Tuesday, June 28, 2011

Bedtime on Vacation

Well, if you've read this blog thoroughly, as I'm sure you have, ahem, you'll know that bedtime for us isn't easy. While it's better than it was, it's still not the smoothest experience. But who knew I'd be desperately craving our clunky bedtime ritual this week while on vacation? Because bedtime on vacation sucks. Sucks hard.

My family rented a lake place for the week. We moved in Saturday evening. It's beautiful-- right on the lake, enough space for everyone, nice yard. Of course, the owner has an unsettling collection of chickens and roosters, but other than my mom being a little afraid of the dead chicken eyes always upon her, it's fantastic.

That is, it was fantastic until bedtime. There's something about the house's construction that makes every tiny little noise amplified about a million times. That paired with being in a strange place, a different bed, and the knowing that there is a lot of fun out there waiting to be had for those not going to bed, makes for a shitty, shitty bedtime.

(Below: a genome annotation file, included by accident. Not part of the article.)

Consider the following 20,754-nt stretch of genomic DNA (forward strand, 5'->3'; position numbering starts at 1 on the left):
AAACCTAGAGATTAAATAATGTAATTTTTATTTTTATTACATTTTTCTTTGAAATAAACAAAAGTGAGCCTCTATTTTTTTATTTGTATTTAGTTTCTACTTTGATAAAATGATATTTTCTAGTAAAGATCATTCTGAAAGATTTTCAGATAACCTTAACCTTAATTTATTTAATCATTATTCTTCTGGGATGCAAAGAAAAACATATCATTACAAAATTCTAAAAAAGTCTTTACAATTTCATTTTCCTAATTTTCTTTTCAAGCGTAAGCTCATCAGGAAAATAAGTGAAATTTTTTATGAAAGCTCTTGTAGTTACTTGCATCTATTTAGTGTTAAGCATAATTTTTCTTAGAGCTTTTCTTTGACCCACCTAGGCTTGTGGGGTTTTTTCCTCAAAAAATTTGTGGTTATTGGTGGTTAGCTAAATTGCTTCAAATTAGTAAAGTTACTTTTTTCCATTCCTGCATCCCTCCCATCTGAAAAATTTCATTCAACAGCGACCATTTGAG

We nabbed the downstairs/basement part of the house, because Norah goes to bed before others, and we thought it would be nice for everyone if they could go about their business as she slept. But as we were downstairs, people going about their business sounded like a construction site. Every footstep sounded like the floor was about to crash down upon us. Every creak of the door sounded like a screeching harpy. The boats on the lake might as well have been a lawn mower on the other side of the couch. As I cuddled her on the couch downstairs in the dark, she couldn't help but be distracted.


"What's that, Mommy?"

"It's just Nana and Papa going to bed."


"What's that?"

"It's just Papa saying goodnight to Hannah." [Their dog.]


"What's that?"

"Just someone Mommy's trying to decapitate with her mind."

"What's cap-tate?"

"Close your eyes, Sweetie."

When I finally got her down to sleep, I was so tired, I went to bed as well. Then a few hours later, I heard:

"Mommy? I need up."


I tried to remember that she was probably nervous about being in a new place, and to be understanding, but I am also fighting a cold and my tolerance level, which is usually about a niner, was down to approximately a two.